One of the most well studied genetic events capable of creating new regulatory behaviors is the transposon, a transposable genetic element that has been shown to generate functional changes in existing enhancers; the extensive studies on transposons have revealed their activities in insects and plants as well as mammals [8, 9]. In contrast, de novo generation of a novel CRE is less well studied. Only one case has been reported to date, that of an enhancer generated by whole-genome duplication in sequences in fish that were demonstrated as formerly lacking cis-regulatory activity . No such cases have been reported for mammals, and there are no reports of minor changes driving either de novo genesis of regulatory elements or systemic functional alterations.
Waardenburg syndrome type 2 (WS2; OMIM #193510) is a hereditary sensorineural deafness syndrome caused by gene mutations; additional physical traits of the disease in humans include heterochromia iridis and white forelock [11, 12]. A common mutation found in WS2 sufferers involves the microphthalmia-associated transcription factor (MITF), which plays a critical role in melanocytes and melanoma [13, 14]. The Mitf multi-promoter gene encodes at least seven isoforms of MITF, each with a distinct N-termini. These seven isoforms have been identified in humans and mice, and are known to be translated from different transcriptional variants with differing first and/or second 5’-end exons . The various promoters associated with each isoform contribute to their tissue-specific expression and functions .
Profound hearing loss in a porcine model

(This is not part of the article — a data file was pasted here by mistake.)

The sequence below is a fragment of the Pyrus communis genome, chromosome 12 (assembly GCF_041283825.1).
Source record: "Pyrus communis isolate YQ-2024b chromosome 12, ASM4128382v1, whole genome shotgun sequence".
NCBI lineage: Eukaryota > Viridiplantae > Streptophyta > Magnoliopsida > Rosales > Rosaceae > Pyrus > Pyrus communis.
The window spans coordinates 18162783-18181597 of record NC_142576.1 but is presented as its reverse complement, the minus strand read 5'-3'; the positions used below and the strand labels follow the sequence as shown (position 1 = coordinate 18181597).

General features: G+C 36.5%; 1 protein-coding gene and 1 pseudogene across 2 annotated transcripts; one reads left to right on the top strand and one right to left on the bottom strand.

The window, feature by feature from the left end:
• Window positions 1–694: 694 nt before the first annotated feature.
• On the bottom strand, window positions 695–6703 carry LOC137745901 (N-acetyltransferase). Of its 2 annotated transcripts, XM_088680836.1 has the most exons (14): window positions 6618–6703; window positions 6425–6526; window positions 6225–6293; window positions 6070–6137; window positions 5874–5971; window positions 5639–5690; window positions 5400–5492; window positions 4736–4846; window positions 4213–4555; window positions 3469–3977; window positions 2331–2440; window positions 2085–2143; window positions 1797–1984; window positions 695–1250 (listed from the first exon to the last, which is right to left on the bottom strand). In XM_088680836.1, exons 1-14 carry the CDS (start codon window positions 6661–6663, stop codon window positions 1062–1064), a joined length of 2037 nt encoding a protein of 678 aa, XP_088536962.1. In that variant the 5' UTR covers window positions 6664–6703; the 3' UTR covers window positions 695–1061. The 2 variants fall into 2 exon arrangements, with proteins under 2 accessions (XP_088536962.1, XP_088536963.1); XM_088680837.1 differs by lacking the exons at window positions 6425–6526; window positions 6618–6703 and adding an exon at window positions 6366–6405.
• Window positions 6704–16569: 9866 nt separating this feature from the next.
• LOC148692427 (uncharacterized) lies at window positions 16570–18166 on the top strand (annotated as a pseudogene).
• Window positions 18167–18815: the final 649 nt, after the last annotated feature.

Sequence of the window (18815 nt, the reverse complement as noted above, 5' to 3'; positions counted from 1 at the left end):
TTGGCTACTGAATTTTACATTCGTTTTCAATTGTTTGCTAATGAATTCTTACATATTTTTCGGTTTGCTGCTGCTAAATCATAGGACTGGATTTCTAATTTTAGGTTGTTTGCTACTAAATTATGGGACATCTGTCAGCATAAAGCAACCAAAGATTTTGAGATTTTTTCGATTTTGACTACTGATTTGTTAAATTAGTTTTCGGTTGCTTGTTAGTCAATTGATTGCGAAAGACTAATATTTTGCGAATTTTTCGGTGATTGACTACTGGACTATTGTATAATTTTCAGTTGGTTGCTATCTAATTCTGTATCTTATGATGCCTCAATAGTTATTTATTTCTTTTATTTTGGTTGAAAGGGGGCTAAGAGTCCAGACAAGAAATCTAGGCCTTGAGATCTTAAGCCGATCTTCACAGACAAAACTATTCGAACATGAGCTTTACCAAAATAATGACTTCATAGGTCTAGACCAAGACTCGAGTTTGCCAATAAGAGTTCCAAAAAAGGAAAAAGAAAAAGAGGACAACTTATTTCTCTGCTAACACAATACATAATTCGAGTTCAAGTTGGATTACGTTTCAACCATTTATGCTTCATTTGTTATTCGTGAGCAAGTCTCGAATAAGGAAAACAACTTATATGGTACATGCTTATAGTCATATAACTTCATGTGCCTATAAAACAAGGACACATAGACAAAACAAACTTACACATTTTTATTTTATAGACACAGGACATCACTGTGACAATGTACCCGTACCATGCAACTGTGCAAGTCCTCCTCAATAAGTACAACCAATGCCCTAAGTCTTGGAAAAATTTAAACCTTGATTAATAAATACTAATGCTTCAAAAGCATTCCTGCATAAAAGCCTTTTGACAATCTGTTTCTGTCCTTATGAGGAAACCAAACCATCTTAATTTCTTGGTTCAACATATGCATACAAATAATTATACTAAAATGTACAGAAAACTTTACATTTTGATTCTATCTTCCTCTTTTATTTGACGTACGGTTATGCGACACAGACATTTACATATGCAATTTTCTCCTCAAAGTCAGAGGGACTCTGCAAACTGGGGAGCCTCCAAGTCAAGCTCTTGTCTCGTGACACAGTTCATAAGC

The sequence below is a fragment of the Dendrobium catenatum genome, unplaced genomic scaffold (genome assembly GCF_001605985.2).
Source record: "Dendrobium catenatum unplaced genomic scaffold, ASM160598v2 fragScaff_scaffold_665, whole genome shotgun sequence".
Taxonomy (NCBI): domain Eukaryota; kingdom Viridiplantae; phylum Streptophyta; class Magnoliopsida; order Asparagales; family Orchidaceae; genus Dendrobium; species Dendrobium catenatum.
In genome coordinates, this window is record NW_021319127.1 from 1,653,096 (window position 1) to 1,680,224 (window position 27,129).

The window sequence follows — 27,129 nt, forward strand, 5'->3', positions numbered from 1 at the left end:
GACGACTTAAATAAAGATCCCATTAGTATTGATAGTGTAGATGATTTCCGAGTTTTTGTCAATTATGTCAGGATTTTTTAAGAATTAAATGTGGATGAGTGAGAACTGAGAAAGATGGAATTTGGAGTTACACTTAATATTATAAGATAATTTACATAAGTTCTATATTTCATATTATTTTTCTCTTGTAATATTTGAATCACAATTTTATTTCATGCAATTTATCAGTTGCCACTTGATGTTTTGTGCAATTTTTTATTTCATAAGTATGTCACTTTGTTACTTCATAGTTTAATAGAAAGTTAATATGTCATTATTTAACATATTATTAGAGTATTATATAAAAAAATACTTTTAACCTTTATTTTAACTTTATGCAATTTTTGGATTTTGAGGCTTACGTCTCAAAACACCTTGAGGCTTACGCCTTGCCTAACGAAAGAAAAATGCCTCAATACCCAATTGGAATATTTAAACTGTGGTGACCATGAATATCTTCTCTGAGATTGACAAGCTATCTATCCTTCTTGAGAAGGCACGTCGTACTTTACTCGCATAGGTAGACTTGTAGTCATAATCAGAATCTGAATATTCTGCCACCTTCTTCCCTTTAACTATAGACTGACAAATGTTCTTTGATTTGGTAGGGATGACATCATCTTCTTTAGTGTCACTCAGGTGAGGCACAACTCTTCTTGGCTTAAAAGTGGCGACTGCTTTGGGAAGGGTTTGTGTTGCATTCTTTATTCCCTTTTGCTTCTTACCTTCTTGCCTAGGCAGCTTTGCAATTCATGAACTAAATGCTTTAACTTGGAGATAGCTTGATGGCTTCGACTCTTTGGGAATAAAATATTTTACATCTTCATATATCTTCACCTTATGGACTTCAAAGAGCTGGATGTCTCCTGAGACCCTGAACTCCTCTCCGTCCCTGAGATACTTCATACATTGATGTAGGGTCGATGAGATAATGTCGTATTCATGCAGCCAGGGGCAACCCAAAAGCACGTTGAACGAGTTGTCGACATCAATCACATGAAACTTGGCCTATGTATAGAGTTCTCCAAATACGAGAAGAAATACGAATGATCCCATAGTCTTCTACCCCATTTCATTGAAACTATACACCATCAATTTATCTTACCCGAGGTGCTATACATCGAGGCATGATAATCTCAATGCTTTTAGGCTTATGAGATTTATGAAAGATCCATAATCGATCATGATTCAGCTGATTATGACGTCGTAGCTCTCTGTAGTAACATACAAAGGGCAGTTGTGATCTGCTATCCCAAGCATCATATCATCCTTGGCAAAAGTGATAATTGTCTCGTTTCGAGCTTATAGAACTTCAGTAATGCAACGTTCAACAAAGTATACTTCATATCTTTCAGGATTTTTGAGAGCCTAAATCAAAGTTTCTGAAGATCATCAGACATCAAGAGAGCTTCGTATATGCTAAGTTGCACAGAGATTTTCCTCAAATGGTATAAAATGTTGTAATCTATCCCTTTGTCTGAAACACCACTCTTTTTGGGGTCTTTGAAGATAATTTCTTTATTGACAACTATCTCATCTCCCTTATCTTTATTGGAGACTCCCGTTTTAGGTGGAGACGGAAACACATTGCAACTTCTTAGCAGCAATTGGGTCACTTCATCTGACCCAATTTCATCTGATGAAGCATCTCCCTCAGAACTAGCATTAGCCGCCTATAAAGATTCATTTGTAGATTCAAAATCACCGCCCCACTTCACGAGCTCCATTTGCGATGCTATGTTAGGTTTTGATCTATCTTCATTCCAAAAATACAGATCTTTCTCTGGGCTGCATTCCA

Albino pigs (Fig. 1a) spontaneously arising from a native breed of swine in Southwest China (Rongchang pigs ) are well-studied for their observed phenotypes of deafness and depigmentation, similar to the phenotype of WS2 [11, 12]. Results from auditory brainstem response (ABR) tests show that the albino pigs produced no recognizable waveforms up to 100 dB sound pressure level (SPL) stimuli in the range from 4–32 kHz, whereas normal pigs produced ABR thresholds at 5–10 dB SPL (Fig. 1b). Loss of hair cells and stereocilia bundles were observed in the cochleae of the albino pigs by scanning electron microscopy (SEM; Fig. 1c). Because the hearing loss observed in human cases of WS2 is attributed to abnormal cochlear stria vascularis (SV) , the morphology of SV was examined in our study’s albino pigs using light microscopy and transmission electron microscopy (TEM). As shown in Fig. 1d and e, the albino pigs lacked intermediate cells and had thinner SVs, consisting of two layers of cells only. Because the major functions of the SV are secretion of potassium ions and production of endolymphatic potential (EP), we recorded EPs and measured the [K+] in the scala media of the cochlea. The EP and [K+] were significantly lower than those of normal pigs (P < 0.001, Student’s t-test; Fig. 1f, g). Since EP and high [K+] in the endolymph are reportedly the driving force for mechanotransduction in cochlear hair cells , a reduction in EP can lead to profound hearing loss. All these phenotypes were tested at postnatal day 13. Thus, these results confirmed the phenotype of profound hearing loss related to cochlear morphology defects in our study’s albino pigs. Considering that eye defects have also been observed in some WS2 patients, we also assessed the morphology of porcine eyes. The irises of the albino pigs presented with pale coloration due to lack of pigmentation (Additional file 1: Figure S1A). The paraffin-embedded sections of retinae showed hypopigmentation in the choroid, but the retinal pigment epithelium was normal in both the normal and albino pigs (Additional file 1: Figure S1B).